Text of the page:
Jer 26:1-24. JEREMIAH DECLARED WORTHY OF DEATH, BUT BY THE INTERPOSITION OF AHIKAM SAVED; THE SIMILAR CASES OF MICAH AND URIJAH BEING ADDUCED IN THE PROPHET'S FAVOR.
The prophecies which gave the offense were those given in detail in the seventh, eighth, and ninth chapters (compare Jer 26:6 here with Jer 7:12, 14); and summarily referred to here [MAURER], probably pronounced at one of the great feasts (that of tabernacles, according to USSHER; for the inhabitants of "all the cities of Judah" are represented as present, Jer 26:2). See on Jer 7:1.
2. in the court—the largest court, from which he could be heard by the whole people.come to worship—Worship is vain without obedience (1Sa 15:21, 22). all the words— (Eze 3:10). diminish not a word— (De 4:2; 12:32; Pr 30:6; Ac 20:27; 2Co 2:17; 4:2; Re 22:19). Not suppressing or softening aught for fear of giving offense; nor setting forth coldly and indirectly what can only by forcible statement do good.
3. if so be—expressed according to human conceptions; not as if God did not foreknow all contingencies, but to mark the obstinacy of the people and the difficulty of healing them; and to show His own goodness in making the offer which left them without excuse [CALVIN].
5. prophets—the inspired interpreters of the law (Jer 26:4), who adapted it to the use of the people.Jer 24:9; Isa 65:15).
8. priests—The captain (or prefect) of the temple had the power of apprehending offenders in the temple with the sanction of the priests.prophets—the false prophets. The charge against Jeremiah was that of uttering falsehood in Jehovah's name, an act punishable with death (De 18:20). His prophecy against the temple and city (Jer 26:11) might speciously be represented as contradicting God's own words (Ps 132:14). Compare the similar charge against Stephen (Ac 6:13, 14).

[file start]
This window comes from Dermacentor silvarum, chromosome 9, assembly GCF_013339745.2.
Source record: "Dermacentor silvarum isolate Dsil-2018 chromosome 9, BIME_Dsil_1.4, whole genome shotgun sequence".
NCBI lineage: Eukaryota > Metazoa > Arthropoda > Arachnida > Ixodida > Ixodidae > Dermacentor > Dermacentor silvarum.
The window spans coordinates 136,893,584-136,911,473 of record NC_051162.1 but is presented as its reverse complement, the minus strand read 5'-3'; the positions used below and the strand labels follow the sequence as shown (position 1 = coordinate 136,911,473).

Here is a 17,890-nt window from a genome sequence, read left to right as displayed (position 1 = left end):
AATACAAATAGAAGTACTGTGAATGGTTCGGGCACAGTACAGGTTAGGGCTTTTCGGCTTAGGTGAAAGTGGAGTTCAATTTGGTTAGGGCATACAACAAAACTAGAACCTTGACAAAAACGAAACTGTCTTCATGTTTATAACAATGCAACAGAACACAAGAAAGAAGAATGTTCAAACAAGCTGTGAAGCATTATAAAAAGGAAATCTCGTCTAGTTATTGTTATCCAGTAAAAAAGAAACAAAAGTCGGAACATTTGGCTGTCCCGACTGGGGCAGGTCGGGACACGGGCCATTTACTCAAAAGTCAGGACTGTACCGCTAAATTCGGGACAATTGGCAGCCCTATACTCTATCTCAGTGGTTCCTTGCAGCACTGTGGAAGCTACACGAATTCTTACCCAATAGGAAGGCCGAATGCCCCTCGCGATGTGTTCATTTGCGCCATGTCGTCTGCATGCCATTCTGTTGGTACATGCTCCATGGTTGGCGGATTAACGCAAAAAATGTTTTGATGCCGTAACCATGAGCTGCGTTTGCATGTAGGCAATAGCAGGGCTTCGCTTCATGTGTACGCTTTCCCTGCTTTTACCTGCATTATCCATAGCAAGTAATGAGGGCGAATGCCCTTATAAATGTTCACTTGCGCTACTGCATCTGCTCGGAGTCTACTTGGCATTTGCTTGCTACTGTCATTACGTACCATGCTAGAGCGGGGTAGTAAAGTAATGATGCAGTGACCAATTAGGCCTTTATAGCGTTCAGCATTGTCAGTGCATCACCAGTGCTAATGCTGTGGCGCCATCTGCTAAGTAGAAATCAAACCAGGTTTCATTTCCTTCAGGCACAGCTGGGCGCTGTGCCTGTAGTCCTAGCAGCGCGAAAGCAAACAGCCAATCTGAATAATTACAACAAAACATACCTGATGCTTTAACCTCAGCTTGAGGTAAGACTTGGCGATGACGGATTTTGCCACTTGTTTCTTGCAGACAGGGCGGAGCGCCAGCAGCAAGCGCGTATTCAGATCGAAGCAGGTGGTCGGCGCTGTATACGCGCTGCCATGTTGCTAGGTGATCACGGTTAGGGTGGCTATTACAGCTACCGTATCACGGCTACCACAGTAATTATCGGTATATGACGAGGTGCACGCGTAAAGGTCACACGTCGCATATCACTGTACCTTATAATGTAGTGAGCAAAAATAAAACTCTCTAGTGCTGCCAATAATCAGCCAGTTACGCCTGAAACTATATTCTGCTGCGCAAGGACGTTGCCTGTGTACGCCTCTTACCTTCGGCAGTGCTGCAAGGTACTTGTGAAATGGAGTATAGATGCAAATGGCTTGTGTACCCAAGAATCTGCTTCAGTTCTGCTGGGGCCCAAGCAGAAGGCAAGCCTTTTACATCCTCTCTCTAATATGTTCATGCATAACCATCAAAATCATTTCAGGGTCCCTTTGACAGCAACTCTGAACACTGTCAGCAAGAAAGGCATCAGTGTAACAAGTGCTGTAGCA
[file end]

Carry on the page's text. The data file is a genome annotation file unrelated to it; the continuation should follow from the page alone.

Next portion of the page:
10. princes—members of the Council of State or Great Council, which took cognizance of such offenses.heard—the clamor of the popular tumult. came up—from the king's house to the temple, which stood higher than the palace. sat—as judges, in the gate, the usual place of trying such cases. new gate—originally built by Jotham ("the higher gate," 2Ki 15:35) and now recently restored.
12. Lord sent me—a valid justification against any laws alleged against him.against . . . against—rather, "concerning." Jeremiah purposely avoids saying, "against," which would needlessly irritate. They had used the same Hebrew word (Jer 26:11), which ought to be translated "concerning," though they meant it in the unfavorable sense. Jeremiah takes up their word in a better sense, implying that there is still room for repentance: that his prophecies aim at the real good of the city; for or concerning this house . . . city [GROTIUS].
13. (Jer 26:3, 19).
14. Jeremiah's humility is herein shown, and submission to the powers that be (Ro 13:1).
15. bring . . . upon yourselves—So far will you be from escaping the predicted evils by shedding my blood, that you will, by that very act, only incur heavier penalties (Mt 23:35).
16. princes . . . all the people—The fickle people, as they were previously influenced by the priests to clamor for his death (Jer 26:8), so now under the princes' influence require that he shall not be put to death. Compare as to Jesus, Jeremiah's antitype, the hosannas of the multitude a few days before the same people, persuaded by the priests as in this case, cried, Away with Him, crucify Him (Mt 21:1-11; 27:20-25). The priests, through envy of his holy zeal, were more his enemies than the princes, whose office was more secular than religious. A prophet could not legally be put to death unless he prophesied in the name of other gods (therefore, they say, "in the name of the Lord"), or after his prophecy had failed in its accomplishment. Meanwhile, if he foretold calamity, he might be imprisoned. Compare Micaiah's case (1Ki 22:1-28).